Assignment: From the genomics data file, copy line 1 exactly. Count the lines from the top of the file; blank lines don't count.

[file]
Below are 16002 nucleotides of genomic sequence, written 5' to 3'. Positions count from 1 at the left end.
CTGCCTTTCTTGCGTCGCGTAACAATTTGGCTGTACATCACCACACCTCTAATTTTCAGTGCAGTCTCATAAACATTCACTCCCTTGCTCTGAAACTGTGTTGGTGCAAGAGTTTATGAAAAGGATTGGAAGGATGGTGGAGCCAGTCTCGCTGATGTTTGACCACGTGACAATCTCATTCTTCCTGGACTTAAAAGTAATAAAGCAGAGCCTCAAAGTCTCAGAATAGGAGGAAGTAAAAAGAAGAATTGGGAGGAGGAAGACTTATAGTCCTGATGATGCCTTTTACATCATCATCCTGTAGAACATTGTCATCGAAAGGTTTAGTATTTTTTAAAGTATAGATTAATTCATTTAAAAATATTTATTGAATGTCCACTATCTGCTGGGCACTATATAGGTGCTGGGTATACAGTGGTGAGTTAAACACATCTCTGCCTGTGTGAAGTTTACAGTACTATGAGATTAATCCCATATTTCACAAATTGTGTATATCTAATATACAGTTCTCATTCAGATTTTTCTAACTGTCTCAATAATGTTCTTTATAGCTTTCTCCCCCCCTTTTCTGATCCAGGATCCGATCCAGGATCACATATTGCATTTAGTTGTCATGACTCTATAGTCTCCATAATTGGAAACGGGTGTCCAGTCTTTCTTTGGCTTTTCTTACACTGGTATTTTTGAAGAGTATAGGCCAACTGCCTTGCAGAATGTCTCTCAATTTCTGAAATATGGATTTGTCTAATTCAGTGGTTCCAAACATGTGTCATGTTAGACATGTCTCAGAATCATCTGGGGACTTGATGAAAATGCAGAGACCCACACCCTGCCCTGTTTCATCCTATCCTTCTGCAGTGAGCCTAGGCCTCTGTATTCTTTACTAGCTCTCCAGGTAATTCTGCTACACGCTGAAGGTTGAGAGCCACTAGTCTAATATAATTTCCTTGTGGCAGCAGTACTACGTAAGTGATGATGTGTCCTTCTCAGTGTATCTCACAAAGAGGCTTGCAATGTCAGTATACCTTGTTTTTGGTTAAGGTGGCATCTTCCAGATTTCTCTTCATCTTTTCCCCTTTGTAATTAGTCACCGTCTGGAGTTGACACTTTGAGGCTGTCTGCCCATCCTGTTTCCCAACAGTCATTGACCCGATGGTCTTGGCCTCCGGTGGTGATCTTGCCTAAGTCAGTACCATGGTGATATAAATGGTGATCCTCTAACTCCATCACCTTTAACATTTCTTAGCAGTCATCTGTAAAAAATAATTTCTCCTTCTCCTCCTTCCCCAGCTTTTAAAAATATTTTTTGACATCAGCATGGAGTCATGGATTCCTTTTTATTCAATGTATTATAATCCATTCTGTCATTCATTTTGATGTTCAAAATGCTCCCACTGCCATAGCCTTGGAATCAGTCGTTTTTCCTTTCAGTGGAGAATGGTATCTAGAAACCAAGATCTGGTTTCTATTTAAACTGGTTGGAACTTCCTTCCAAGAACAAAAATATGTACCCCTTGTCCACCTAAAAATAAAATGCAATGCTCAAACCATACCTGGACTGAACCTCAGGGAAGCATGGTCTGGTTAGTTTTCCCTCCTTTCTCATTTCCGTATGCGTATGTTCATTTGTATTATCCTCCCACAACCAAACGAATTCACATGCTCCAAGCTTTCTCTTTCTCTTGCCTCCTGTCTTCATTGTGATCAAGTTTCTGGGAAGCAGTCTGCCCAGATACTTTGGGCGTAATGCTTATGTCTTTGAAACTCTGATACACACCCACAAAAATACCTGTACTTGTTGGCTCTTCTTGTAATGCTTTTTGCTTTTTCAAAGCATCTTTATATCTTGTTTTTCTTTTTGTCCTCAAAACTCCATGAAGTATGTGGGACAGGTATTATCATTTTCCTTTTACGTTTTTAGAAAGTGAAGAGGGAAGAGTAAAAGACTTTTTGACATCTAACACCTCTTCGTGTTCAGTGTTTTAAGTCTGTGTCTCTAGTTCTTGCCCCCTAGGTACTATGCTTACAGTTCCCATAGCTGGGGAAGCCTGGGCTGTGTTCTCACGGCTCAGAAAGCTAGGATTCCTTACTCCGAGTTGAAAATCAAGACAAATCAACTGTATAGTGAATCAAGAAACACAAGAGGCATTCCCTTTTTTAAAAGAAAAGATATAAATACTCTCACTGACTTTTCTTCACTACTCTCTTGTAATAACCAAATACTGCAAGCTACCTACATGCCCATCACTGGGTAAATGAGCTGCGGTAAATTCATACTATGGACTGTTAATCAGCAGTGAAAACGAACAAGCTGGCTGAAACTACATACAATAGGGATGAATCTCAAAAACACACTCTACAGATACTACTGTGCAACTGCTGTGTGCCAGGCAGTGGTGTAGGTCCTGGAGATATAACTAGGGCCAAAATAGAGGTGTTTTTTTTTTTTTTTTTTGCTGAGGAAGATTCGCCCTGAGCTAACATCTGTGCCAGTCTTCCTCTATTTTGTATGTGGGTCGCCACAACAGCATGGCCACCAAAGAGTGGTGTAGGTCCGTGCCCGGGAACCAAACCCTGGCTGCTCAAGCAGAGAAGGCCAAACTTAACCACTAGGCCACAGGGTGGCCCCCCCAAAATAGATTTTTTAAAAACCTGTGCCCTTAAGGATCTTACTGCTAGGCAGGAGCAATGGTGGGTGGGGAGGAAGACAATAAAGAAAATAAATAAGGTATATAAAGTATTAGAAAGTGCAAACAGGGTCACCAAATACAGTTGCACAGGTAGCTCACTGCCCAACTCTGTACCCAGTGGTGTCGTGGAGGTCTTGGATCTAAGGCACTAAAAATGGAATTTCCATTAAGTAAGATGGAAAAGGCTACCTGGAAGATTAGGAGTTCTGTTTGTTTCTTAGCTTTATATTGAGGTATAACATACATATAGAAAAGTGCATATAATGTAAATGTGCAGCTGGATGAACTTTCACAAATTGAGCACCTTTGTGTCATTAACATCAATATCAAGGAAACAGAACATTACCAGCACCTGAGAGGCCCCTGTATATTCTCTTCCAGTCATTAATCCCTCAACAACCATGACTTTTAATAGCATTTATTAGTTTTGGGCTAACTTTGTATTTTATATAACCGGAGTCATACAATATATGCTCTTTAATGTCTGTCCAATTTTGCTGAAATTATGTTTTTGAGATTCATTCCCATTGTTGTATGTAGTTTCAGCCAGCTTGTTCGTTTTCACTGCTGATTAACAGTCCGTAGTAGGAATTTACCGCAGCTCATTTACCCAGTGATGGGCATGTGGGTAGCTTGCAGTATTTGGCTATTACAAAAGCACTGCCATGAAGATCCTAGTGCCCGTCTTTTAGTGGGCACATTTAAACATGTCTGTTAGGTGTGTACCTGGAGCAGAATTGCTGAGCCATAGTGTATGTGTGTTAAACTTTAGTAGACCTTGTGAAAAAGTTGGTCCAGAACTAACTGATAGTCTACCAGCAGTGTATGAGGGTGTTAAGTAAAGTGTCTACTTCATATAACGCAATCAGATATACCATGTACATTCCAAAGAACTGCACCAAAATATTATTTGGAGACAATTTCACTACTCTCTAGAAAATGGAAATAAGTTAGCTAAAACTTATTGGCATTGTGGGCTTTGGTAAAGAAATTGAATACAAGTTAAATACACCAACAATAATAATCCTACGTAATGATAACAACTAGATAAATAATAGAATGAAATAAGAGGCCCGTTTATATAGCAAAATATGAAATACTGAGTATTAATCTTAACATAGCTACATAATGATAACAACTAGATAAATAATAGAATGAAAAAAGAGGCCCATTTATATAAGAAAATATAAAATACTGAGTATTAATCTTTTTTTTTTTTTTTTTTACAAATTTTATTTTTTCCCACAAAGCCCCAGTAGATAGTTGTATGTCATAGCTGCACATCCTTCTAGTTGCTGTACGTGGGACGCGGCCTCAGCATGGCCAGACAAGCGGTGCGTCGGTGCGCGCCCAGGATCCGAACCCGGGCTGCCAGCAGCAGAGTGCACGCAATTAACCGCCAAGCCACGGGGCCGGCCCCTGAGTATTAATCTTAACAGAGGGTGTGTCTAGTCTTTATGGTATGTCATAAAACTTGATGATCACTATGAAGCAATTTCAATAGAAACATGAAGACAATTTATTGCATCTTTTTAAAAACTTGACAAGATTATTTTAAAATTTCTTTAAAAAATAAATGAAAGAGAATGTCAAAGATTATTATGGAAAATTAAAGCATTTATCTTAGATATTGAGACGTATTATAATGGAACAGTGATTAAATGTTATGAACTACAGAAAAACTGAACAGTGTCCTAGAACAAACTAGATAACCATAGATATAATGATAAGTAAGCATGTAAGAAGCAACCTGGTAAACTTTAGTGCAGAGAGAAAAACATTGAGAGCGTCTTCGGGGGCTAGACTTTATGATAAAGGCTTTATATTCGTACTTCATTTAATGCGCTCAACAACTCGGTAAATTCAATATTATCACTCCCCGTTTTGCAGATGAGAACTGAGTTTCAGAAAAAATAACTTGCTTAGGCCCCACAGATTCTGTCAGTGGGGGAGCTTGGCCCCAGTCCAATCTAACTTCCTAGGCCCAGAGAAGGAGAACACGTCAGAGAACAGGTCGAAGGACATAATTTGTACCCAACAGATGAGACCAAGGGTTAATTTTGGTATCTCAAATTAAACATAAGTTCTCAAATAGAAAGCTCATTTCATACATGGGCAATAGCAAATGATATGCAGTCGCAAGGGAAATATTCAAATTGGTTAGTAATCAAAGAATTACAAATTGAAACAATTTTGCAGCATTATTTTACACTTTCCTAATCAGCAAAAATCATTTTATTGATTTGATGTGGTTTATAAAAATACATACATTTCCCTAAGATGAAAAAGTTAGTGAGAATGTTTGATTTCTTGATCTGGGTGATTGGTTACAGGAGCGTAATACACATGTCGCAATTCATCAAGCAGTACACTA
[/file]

Below are 16002 nucleotides of genomic sequence, written 5' to 3'. Positions count from 1 at the left end.